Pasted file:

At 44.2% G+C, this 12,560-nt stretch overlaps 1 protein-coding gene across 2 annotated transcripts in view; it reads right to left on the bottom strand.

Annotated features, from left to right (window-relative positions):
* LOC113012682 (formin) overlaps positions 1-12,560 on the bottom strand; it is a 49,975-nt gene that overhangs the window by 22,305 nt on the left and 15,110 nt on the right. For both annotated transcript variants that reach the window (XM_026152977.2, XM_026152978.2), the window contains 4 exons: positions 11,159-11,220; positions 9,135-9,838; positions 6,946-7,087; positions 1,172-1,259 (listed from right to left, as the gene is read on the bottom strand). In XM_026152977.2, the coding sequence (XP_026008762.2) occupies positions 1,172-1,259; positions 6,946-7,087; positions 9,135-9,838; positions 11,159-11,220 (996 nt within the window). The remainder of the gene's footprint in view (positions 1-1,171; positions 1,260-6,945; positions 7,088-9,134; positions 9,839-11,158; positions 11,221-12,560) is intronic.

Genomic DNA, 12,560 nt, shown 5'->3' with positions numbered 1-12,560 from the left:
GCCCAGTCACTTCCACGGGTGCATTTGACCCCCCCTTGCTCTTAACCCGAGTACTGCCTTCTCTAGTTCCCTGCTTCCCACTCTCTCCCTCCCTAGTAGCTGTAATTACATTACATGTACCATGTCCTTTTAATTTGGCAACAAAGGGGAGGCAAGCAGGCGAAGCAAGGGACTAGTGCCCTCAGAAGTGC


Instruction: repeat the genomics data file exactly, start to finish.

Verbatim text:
At 44.2% G+C, this 12,560-nt stretch overlaps 1 protein-coding gene across 2 annotated transcripts in view; it reads right to left on the bottom strand.

Annotated features, from left to right (window-relative positions):
* LOC113012682 (formin) overlaps positions 1-12,560 on the bottom strand; it is a 49,975-nt gene that overhangs the window by 22,305 nt on the left and 15,110 nt on the right. For both annotated transcript variants that reach the window (XM_026152977.2, XM_026152978.2), the window contains 4 exons: positions 11,159-11,220; positions 9,135-9,838; positions 6,946-7,087; positions 1,172-1,259 (listed from right to left, as the gene is read on the bottom strand). In XM_026152977.2, the coding sequence (XP_026008762.2) occupies positions 1,172-1,259; positions 6,946-7,087; positions 9,135-9,838; positions 11,159-11,220 (996 nt within the window). The remainder of the gene's footprint in view (positions 1-1,171; positions 1,260-6,945; positions 7,088-9,134; positions 9,839-11,158; positions 11,221-12,560) is intronic.

Genomic DNA, 12,560 nt, shown 5'->3' with positions numbered 1-12,560 from the left:
GCCCAGTCACTTCCACGGGTGCATTTGACCCCCCCTTGCTCTTAACCCGAGTACTGCCTTCTCTAGTTCCCTGCTTCCCACTCTCTCCCTCCCTAGTAGCTGTAATTACATTACATGTACCATGTCCTTTTAATTTGGCAACAAAGGGGAGGCAAGCAGGCGAAGCAAGGGACTAGTGCCCTCAGAAGTGC